Galaxy-Sized Observatory for Gravitational Waves

Sep 17, 2009 by Lin Edwards weblog
Artist's impression of a gravitational wave. Image: NANOGRAV

(PhysOrg.com) -- Astronomers are making plans to create a galaxy-sized observatory to look for gravitational waves. The project is part of a joint effort with astronomers from Australia and Europe, who also aim to try to detect gravitational waves.

Astronomers are making plans to create a galaxy-sized observatory to look for . The project is part of a joint effort with from Australia and Europe, who also aim to try to detect gravitational waves.

Einstein's general predicts the existence of gravitational waves, which are usually described as ripples in space-time produced by masses, rather as a boat produces waves in water as it travels. Gravitational waves pass through matter and their strength weakens as they travel away from their source. The effect of the waves is to cause incredibly tiny fluctuations in the distance between the observer and the source.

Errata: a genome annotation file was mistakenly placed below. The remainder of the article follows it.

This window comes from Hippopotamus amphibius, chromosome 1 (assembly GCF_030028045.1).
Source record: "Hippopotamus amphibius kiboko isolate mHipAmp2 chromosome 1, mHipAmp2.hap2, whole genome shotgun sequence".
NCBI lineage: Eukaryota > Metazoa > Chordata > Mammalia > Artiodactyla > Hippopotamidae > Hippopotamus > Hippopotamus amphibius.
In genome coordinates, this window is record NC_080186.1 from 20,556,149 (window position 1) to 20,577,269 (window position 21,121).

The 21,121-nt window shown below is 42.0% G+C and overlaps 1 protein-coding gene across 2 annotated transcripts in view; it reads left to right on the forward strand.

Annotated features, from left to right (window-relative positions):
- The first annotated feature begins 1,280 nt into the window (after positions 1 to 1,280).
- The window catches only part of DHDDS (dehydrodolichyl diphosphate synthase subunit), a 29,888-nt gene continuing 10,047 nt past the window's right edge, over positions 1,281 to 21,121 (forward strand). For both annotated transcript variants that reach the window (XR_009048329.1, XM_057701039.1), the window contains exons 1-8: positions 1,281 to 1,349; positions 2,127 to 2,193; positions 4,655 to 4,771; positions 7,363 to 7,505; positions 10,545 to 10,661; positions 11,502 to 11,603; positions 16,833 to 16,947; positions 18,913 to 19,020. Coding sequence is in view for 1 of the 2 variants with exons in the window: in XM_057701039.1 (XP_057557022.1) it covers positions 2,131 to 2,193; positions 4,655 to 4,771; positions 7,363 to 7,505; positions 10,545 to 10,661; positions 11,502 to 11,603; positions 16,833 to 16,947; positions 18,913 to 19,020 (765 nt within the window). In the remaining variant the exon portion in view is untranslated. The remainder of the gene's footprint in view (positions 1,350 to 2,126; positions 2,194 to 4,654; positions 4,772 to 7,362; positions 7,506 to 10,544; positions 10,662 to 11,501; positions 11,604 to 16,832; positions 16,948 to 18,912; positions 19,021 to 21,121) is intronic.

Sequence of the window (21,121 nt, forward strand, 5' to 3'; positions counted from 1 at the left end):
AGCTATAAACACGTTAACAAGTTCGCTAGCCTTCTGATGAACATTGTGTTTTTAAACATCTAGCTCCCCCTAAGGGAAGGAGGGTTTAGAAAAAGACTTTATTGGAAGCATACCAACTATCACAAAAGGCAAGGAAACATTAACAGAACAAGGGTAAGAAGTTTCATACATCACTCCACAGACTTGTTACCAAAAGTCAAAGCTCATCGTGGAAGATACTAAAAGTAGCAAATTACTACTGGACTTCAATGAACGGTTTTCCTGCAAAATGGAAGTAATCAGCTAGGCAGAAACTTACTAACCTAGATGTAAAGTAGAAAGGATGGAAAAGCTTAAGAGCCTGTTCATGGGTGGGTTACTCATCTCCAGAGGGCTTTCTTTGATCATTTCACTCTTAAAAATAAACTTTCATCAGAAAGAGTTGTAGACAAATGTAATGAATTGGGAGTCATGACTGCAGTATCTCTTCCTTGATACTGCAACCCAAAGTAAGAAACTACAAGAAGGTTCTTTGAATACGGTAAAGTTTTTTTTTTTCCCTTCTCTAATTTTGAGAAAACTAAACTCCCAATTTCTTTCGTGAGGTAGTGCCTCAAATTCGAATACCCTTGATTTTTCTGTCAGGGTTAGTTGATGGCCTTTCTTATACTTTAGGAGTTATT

Gravitational waves have not yet been detected directly in practice (although they have been shown to exist by indirect means). It should theoretically be possible to detect them through minute disturbances in the time that light or radio waves take to travel from the source in space to an observer.

The new project has been proposed by a consortium of astronomers known as the North American Nanohertz Observatory for Gravitational Waves (NANOGrav). The proposal is to study the radio waves from pulsars to identify these disturbances, which should be detectable as fluctuations in the times of arrival of the radio pulses. In effect, the pulsars seem to shimmer as the waves wash over them. They described their proposal in a submission by F. Jenet et al. to the Astro2010 Program Prioritization Panel on Particle Astrophysics and Gravitation earlier this month.